3. MDN readership has pretty much become a trolling community. Most opinions like yours are basically juvenile and just plain ignorant. Technology moves forward, and old technology dies off. And guess what Apple isn’t the only company that eventually decides something is no longer worth supporting or updating. Hell, Google is much more infamous for dropping services and products. And they can’t even get Android to support hardware more than 2 years old!

      iWeb? Seriously. Why don’t you throw HyperCard in that list of yours? Or maybe ClarisWorks?

      Furthermore, HomeKit is not “floundering”. It is just starting to take off. Why? Because Apple demanded that all communication be upgraded with more secure encryption. Why the hell would you NOT want that in devices that control your home!? You would have to be an idiot to even consider installing something that was less secure.

      And finally, I have no idea why you included Apple’s routers in your rant. They support WiFi – it’s a widely used standard. Whether Apple continues to make them any longer is irrelevant, they still work and work pretty damned well – mine does at least.

      1. Trolling? That’s funny. I have over 100k in Apple stock and I’m very interested in their success. I bought apple Stock at $19 when everyone was jumping ship , steve jobs came back and announced the ipod.

        I mentioned iweb because it’s still a viable product today and hypercard is not. You really can’t be this stupid.

        Look at the list of Zwave and zigbee devices vs the very limited amount of Homekit devices. Sadly, apple decided to heavily depend on the limited bluetooth vs wifi. I couldn’t reach across my home to control devices with Homekit without a repeaters. Is homekit more secure? Sure, but if my lights start going on and off without my input then I might be hacked. Then of course they have to get passed my enterprise firewall. Oh, the horror a hacker turned my lights on and off.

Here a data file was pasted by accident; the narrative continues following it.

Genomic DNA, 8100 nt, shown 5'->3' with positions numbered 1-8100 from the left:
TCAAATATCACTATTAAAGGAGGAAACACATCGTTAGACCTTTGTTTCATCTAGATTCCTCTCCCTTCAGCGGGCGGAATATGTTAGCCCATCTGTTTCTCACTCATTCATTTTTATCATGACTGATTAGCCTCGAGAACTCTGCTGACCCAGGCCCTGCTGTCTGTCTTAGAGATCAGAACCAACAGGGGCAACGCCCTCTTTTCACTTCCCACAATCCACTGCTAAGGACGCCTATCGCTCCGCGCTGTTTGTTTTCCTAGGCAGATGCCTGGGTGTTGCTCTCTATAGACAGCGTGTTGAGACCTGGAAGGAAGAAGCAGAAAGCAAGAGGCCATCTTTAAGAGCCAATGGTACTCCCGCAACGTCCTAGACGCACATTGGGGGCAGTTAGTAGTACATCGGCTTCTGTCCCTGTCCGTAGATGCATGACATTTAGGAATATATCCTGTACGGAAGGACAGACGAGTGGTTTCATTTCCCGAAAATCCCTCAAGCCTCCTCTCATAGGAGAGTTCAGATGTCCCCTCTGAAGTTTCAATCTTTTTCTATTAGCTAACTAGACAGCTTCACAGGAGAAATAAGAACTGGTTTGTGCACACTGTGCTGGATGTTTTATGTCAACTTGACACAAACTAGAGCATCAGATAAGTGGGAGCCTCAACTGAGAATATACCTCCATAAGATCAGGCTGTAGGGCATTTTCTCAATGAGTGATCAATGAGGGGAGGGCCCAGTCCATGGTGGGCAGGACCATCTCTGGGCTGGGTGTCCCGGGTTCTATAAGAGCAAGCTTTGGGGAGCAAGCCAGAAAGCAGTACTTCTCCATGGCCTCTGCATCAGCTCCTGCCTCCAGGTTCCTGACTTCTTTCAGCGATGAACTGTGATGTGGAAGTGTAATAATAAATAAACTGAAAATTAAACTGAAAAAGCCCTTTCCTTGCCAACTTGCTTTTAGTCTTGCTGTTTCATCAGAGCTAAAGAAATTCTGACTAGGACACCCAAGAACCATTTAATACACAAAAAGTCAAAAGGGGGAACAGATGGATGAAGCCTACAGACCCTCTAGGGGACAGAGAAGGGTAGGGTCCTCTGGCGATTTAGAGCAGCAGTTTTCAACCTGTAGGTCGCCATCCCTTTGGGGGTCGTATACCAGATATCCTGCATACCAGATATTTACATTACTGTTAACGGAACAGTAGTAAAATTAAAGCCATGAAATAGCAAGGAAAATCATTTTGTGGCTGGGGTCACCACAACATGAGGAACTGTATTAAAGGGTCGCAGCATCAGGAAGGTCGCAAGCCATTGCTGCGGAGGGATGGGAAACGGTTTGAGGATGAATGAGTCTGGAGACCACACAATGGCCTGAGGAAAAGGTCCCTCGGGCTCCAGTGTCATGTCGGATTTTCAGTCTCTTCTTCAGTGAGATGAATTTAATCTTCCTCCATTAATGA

I’m surprised how dumb you are, I mentioned routers because people have invested into apple infrastructure in their homes. Apple routers are notorious for not playing nice with other wifi products like bridges or repeaters. Now if you have invested in an apple router and repeaters and one dies, then you’re stuck replacing the entire system. Heck you couldn’t even get QOS with an apple router. Another hobby dies. That’s why I jumped ship from Apple peripheral hardware years ago and now stay away from software from apple.

        They led us photographers on for years with Aperture promised updates. A great product that really put a hurting on Adobe Lightroom and then they just abandoned it. More wasted apple money.

  2. Here’s my wish list.

    1) stop.

    2) get the new Macs out the door

    3) up date them every six months without fail

    4) give Tim a new iPad to play with to shut him up

    5) give Jony Ive the job of redesigning the floor tiles in the men’s washroom

    6) start innovating again by listening to what the market wants and give them a solution they hadn’t thought of. Like you used to.

    7) find out who was responsible for the current mac issue, sack them, sack the people who hired them, sack the people who were on the room when you hired them

    8) poach some designers and engineers from Microsoft because they are out innovating you on the power desktop.

  3. I would welcome a higher quality speaker but it would only be of use to me if it could relay the analogue audio output from my HiFi, which is the hub of my audio system.